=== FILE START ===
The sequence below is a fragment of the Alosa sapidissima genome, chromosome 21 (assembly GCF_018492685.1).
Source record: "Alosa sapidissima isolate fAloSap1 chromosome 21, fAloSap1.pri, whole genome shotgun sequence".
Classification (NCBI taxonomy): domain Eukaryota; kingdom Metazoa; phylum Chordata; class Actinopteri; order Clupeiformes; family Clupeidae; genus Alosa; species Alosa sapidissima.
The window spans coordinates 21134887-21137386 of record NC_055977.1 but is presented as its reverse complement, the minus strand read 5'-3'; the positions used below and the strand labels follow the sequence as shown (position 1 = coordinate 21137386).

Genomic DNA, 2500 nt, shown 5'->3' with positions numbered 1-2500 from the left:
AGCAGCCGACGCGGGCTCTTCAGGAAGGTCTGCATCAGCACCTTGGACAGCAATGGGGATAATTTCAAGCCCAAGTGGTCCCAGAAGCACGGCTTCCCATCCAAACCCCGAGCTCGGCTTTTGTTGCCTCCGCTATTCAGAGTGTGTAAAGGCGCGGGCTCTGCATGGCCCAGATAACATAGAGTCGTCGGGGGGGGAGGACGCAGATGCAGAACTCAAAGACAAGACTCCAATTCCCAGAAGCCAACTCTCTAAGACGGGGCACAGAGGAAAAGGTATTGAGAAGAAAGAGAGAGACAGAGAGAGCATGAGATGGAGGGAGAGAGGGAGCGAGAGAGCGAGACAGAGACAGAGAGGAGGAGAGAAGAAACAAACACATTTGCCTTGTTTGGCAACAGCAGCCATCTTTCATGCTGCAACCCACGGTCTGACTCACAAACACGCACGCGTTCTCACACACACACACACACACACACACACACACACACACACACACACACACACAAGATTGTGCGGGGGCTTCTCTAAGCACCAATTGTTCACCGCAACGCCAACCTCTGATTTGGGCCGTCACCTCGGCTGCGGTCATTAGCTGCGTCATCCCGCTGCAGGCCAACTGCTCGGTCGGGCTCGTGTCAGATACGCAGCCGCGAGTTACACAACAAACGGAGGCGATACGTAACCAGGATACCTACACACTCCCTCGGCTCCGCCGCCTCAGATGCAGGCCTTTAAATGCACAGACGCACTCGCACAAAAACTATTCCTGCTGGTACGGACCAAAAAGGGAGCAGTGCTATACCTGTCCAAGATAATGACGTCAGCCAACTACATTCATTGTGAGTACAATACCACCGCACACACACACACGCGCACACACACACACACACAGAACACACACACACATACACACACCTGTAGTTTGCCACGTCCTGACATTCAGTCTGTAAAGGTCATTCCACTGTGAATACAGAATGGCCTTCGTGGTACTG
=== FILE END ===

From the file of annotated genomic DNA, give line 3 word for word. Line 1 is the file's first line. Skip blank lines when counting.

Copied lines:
Classification (NCBI taxonomy): domain Eukaryota; kingdom Metazoa; phylum Chordata; class Actinopteri; order Clupeiformes; family Clupeidae; genus Alosa; species Alosa sapidissima.